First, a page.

Copper deposits

April Editorial      


Copper deposits - and why they are getting hard to find


It is not that copper is particularly rare. However, copper is one of those useful elements which has a huge variety of applications. Therefore demand for copper is steadily increasing. Unfortunately, the increase in demand has not been matched by an increase in mining of the ore. Indeed if anything, the production of copper is stable, and is likely to slow down in the near future. Of the 28 largest copper mines in the world, 21 have no potential for expansion. Indeed many large copper mines may well be exhausted at some time in the next five years.

There’s a lot of copper still in the earth. It is estimated that copper concentration in the crust is about 0.005 to 0.007%. Given the overall volume of Earth’s crust, that is a lot. If we could extract all the copper it would keep us going for millions of years at present levels of demand. But the reality is that most of that copper is at too low a concentration to be viable for mining. Most copper is mined or extracted as copper sulfide from large open pit mines in porphyry copper deposits that contain between 0.4 and 1% of copper. Anything below 0.3% is not economical even with the most modern extraction tools available.

The term 'porphyry' is a general expression for any igneous rock which contains large-grained crystals - for example quartz. But this term also describes rich localized metal ore deposits such as those of gold, copper, lead or zinc. The enrichment of ore with metals happens during different stages of cooling magma which creates porphyritic textures and also leads to the separation of dissolved metals into distinct zones.The metal enrichment happens in the porphyry itself. Therefore large low-grade copper ore bodies associated with porphyritic intrusive rocks can be referred to as copper porphyry deposits.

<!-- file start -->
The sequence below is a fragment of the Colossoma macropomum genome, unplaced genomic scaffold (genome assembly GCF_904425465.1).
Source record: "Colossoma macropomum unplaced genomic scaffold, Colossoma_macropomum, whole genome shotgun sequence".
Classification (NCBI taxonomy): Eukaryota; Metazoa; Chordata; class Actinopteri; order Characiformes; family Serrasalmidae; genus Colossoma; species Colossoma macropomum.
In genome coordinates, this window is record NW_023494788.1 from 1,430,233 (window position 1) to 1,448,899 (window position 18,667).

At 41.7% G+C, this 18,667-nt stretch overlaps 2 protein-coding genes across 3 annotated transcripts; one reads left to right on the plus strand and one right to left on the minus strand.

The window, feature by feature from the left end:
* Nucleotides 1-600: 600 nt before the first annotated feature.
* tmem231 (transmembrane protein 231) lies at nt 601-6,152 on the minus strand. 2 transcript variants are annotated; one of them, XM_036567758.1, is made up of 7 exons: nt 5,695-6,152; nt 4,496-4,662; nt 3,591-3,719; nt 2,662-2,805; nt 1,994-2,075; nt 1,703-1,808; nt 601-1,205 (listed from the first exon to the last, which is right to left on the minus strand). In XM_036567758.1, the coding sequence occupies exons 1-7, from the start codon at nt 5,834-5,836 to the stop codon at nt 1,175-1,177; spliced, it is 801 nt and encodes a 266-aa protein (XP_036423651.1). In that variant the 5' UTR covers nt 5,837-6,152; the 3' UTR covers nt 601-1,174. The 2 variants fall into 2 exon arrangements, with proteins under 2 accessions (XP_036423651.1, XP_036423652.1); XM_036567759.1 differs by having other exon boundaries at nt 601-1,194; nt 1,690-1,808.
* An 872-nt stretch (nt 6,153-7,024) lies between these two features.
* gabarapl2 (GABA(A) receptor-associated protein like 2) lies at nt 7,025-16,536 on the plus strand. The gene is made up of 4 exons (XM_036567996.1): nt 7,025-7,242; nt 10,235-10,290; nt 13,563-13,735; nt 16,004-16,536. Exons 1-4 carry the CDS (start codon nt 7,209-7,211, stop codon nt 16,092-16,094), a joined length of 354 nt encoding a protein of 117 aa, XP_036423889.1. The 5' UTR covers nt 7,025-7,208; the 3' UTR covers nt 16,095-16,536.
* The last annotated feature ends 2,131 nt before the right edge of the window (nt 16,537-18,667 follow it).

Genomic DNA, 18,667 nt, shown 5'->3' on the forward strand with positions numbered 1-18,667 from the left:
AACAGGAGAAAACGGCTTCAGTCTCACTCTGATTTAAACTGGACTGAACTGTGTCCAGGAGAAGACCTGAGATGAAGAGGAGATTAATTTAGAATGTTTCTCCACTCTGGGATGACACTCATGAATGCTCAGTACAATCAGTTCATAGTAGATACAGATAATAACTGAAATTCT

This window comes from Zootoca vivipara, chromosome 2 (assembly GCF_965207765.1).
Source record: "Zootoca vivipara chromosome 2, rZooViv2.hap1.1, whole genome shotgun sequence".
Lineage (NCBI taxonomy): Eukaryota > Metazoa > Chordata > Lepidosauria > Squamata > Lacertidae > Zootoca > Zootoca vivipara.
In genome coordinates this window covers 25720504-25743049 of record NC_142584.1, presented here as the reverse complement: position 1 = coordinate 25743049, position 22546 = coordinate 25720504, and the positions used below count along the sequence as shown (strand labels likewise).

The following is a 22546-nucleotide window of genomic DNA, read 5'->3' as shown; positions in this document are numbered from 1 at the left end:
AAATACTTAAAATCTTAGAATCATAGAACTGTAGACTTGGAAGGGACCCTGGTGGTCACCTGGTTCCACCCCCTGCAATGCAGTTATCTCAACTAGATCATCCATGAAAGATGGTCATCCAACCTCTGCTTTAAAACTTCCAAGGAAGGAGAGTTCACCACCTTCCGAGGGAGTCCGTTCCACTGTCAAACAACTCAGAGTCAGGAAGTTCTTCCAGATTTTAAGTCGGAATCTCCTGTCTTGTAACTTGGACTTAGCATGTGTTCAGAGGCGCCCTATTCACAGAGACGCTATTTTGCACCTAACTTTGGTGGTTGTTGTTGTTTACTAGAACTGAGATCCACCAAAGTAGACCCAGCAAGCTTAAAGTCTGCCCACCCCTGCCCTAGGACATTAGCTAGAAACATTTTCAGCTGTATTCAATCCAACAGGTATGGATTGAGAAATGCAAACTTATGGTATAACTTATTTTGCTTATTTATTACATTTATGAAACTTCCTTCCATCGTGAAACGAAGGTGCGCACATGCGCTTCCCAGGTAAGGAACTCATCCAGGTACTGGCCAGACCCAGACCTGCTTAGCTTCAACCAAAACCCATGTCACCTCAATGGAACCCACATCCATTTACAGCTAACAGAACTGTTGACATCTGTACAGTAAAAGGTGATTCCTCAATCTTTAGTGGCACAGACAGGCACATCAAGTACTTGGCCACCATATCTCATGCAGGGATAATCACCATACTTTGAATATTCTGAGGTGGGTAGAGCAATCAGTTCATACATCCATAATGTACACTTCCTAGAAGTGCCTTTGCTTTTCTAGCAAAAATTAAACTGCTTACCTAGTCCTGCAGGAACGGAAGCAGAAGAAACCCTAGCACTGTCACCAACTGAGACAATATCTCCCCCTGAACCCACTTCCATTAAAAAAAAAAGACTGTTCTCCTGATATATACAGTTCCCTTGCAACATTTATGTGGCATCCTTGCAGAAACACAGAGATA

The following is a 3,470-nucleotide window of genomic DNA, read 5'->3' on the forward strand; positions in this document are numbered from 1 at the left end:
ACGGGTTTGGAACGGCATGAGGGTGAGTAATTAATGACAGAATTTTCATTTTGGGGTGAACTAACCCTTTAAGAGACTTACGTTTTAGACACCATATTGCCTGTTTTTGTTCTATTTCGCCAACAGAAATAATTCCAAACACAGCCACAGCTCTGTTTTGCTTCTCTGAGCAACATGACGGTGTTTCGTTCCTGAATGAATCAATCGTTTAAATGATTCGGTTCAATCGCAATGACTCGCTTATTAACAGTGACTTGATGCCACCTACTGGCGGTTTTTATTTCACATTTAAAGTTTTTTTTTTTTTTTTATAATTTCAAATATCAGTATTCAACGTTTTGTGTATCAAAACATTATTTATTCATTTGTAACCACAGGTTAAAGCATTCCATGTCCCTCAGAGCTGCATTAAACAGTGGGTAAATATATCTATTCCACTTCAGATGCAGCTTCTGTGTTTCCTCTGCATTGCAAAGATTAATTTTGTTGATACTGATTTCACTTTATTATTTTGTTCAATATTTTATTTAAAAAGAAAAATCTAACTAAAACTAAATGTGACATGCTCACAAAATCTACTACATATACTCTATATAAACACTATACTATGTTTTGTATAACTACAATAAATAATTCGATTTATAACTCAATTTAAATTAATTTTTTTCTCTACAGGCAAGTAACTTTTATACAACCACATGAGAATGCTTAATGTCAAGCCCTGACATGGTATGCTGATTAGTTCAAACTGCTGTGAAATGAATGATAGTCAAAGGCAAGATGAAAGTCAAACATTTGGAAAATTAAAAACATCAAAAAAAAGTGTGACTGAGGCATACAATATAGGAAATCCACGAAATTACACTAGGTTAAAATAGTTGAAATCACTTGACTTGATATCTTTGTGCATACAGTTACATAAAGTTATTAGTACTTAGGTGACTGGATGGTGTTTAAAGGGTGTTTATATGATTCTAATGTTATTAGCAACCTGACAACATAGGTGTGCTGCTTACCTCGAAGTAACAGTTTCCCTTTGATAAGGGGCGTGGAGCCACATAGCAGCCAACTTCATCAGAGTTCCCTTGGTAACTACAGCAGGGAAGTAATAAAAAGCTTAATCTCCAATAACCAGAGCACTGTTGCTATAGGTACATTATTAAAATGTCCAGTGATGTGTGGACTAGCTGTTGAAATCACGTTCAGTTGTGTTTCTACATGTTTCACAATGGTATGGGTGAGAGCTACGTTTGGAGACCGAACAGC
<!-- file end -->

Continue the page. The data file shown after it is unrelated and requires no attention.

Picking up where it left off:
Some of those deposits are very large. For example the Great Copper Mountain was a mine in Falun, Sweden that was open for nearly a millennium before it finally closed in 1992. During that period it was the main producer of copper in Europe and when at peak production in the 17th century it produced two-thirds of Europe's copper .

However, finding such large deposits of copper is not an easy task, and all the really easy deposits have already been found. But recent studies by a group led by Cin-Ty Lee of the Department of Earth Science at Rice University in Texas may help to pinpoint the locations for new discoveries of large copper deposits.

When studying Earth's arc magmas, the group discovered large amounts of sulfides - minerals which contain reduced forms of sulfur bonded to metals like copper. Earth's arc magmas are thought to be the building blocks for continents. They are created in subduction zones where two tectonic plates slide one beneath the other. The subducting plate takes crust and sediments from the Earth’s surface deep into the mantle. In turn, this forces the hot mantle upwards from the Earth's interior. This is the principle by which arc magmas are formed.

Because sulfides are heavy and dense they sink to the lower part of arc magma, accumulating there instead of on the Earth's surface.

But, as Lee explains: 'If the continental arc grows thicker over time, the accumulated copper-bearing sulfides are driven deeper to where higher temperatures can re-melt these copper-rich dregs, releasing them to rejoin arc magmas.'

This is what the researchers, who recently published an article in the journal Science, (reference below) think happened in the Andes Mountains and in western North America where rich copper deposits have been found. Indeed Chile, the western United States and Peru are at present the world’s leading producers of copper.

Extrapolating from their data, the researchers suggest that there are some large yet undiscovered deposits of copper in Siberia, northern China, Mongolia and some parts of Australia.

If the group is correct and the new deposits are found, we may be able to postpone by some time the inevitable day when the earth runs out of minable copper. One good thing about copper is that it is highly reusable. Indeed an estimated 80% of all the copper ever mined is still in use today. So recycling could be called the major source of copper in the modern world.


C.-T. A. Lee, P. Luffi, E. J. Chin, R. Bouchet, R. Dasgupta, D. M. Morton, V. Le Roux, Q.-z. Yin, D. Jin. Copper Systematics in Arc Magmas and Implications for Crust-Mantle Differentiation. Science, 2012; 336, pp. 64-68


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